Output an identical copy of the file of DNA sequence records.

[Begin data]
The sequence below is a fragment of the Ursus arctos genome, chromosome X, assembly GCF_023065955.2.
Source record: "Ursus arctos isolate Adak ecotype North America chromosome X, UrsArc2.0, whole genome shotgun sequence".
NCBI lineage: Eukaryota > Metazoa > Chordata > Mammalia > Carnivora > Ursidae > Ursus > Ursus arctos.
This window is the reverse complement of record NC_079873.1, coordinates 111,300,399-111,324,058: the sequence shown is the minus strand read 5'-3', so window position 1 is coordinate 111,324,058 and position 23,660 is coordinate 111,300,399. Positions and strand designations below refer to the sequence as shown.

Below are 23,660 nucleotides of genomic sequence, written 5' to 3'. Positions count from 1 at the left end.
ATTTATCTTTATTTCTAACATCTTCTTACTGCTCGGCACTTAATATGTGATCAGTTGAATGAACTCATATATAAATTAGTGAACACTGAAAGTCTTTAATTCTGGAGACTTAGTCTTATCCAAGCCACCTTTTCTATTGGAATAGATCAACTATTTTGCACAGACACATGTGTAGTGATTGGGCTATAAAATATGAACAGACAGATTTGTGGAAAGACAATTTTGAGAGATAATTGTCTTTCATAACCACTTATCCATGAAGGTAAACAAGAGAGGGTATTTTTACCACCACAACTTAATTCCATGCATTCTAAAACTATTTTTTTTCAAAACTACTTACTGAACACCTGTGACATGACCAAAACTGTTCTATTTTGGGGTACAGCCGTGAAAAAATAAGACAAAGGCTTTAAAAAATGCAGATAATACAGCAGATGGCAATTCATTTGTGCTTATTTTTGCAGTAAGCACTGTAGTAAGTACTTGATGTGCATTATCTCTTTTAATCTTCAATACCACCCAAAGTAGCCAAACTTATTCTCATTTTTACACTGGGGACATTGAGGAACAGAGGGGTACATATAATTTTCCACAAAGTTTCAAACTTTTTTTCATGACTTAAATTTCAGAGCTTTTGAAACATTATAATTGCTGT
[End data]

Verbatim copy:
The sequence below is a fragment of the Ursus arctos genome, chromosome X, assembly GCF_023065955.2.
Source record: "Ursus arctos isolate Adak ecotype North America chromosome X, UrsArc2.0, whole genome shotgun sequence".
NCBI lineage: Eukaryota > Metazoa > Chordata > Mammalia > Carnivora > Ursidae > Ursus > Ursus arctos.
This window is the reverse complement of record NC_079873.1, coordinates 111,300,399-111,324,058: the sequence shown is the minus strand read 5'-3', so window position 1 is coordinate 111,324,058 and position 23,660 is coordinate 111,300,399. Positions and strand designations below refer to the sequence as shown.

Below are 23,660 nucleotides of genomic sequence, written 5' to 3'. Positions count from 1 at the left end.
ATTTATCTTTATTTCTAACATCTTCTTACTGCTCGGCACTTAATATGTGATCAGTTGAATGAACTCATATATAAATTAGTGAACACTGAAAGTCTTTAATTCTGGAGACTTAGTCTTATCCAAGCCACCTTTTCTATTGGAATAGATCAACTATTTTGCACAGACACATGTGTAGTGATTGGGCTATAAAATATGAACAGACAGATTTGTGGAAAGACAATTTTGAGAGATAATTGTCTTTCATAACCACTTATCCATGAAGGTAAACAAGAGAGGGTATTTTTACCACCACAACTTAATTCCATGCATTCTAAAACTATTTTTTTTCAAAACTACTTACTGAACACCTGTGACATGACCAAAACTGTTCTATTTTGGGGTACAGCCGTGAAAAAATAAGACAAAGGCTTTAAAAAATGCAGATAATACAGCAGATGGCAATTCATTTGTGCTTATTTTTGCAGTAAGCACTGTAGTAAGTACTTGATGTGCATTATCTCTTTTAATCTTCAATACCACCCAAAGTAGCCAAACTTATTCTCATTTTTACACTGGGGACATTGAGGAACAGAGGGGTACATATAATTTTCCACAAAGTTTCAAACTTTTTTTCATGACTTAAATTTCAGAGCTTTTGAAACATTATAATTGCTGT